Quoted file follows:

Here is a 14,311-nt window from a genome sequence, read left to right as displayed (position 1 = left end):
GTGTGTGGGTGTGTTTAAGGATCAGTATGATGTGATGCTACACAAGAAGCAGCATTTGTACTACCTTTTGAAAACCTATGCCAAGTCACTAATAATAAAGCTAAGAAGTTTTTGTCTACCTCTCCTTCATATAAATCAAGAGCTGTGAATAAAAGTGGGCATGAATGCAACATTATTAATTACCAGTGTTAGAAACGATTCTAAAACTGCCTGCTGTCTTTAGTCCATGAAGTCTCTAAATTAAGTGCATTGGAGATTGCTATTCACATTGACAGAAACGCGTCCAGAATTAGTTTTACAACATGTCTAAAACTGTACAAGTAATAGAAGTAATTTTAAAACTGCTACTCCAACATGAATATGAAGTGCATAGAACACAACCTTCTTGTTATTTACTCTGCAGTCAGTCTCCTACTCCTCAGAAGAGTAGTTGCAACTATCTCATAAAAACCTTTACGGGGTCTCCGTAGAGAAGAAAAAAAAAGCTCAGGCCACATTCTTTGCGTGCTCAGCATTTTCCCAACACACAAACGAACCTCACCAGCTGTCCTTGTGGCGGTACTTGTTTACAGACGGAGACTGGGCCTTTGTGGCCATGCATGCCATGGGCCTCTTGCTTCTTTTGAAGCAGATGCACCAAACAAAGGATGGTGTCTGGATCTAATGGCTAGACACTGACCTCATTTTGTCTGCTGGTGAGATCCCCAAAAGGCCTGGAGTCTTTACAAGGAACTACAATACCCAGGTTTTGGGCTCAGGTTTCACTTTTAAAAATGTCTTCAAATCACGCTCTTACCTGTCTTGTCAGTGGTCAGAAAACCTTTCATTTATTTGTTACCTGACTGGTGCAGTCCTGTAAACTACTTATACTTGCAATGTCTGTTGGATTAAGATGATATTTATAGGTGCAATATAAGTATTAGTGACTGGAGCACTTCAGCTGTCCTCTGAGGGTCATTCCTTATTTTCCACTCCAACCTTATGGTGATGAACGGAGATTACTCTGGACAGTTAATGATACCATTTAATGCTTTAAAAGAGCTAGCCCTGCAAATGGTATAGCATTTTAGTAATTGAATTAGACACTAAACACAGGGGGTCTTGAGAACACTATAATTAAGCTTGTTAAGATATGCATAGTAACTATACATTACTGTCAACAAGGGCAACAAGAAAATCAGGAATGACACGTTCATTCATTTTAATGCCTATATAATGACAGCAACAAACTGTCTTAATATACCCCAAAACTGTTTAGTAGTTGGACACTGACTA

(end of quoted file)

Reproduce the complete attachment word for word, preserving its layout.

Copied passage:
Here is a 14,311-nt window from a genome sequence, read left to right as displayed (position 1 = left end):
GTGTGTGGGTGTGTTTAAGGATCAGTATGATGTGATGCTACACAAGAAGCAGCATTTGTACTACCTTTTGAAAACCTATGCCAAGTCACTAATAATAAAGCTAAGAAGTTTTTGTCTACCTCTCCTTCATATAAATCAAGAGCTGTGAATAAAAGTGGGCATGAATGCAACATTATTAATTACCAGTGTTAGAAACGATTCTAAAACTGCCTGCTGTCTTTAGTCCATGAAGTCTCTAAATTAAGTGCATTGGAGATTGCTATTCACATTGACAGAAACGCGTCCAGAATTAGTTTTACAACATGTCTAAAACTGTACAAGTAATAGAAGTAATTTTAAAACTGCTACTCCAACATGAATATGAAGTGCATAGAACACAACCTTCTTGTTATTTACTCTGCAGTCAGTCTCCTACTCCTCAGAAGAGTAGTTGCAACTATCTCATAAAAACCTTTACGGGGTCTCCGTAGAGAAGAAAAAAAAAGCTCAGGCCACATTCTTTGCGTGCTCAGCATTTTCCCAACACACAAACGAACCTCACCAGCTGTCCTTGTGGCGGTACTTGTTTACAGACGGAGACTGGGCCTTTGTGGCCATGCATGCCATGGGCCTCTTGCTTCTTTTGAAGCAGATGCACCAAACAAAGGATGGTGTCTGGATCTAATGGCTAGACACTGACCTCATTTTGTCTGCTGGTGAGATCCCCAAAAGGCCTGGAGTCTTTACAAGGAACTACAATACCCAGGTTTTGGGCTCAGGTTTCACTTTTAAAAATGTCTTCAAATCACGCTCTTACCTGTCTTGTCAGTGGTCAGAAAACCTTTCATTTATTTGTTACCTGACTGGTGCAGTCCTGTAAACTACTTATACTTGCAATGTCTGTTGGATTAAGATGATATTTATAGGTGCAATATAAGTATTAGTGACTGGAGCACTTCAGCTGTCCTCTGAGGGTCATTCCTTATTTTCCACTCCAACCTTATGGTGATGAACGGAGATTACTCTGGACAGTTAATGATACCATTTAATGCTTTAAAAGAGCTAGCCCTGCAAATGGTATAGCATTTTAGTAATTGAATTAGACACTAAACACAGGGGGTCTTGAGAACACTATAATTAAGCTTGTTAAGATATGCATAGTAACTATACATTACTGTCAACAAGGGCAACAAGAAAATCAGGAATGACACGTTCATTCATTTTAATGCCTATATAATGACAGCAACAAACTGTCTTAATATACCCCAAAACTGTTTAGTAGTTGGACACTGACTA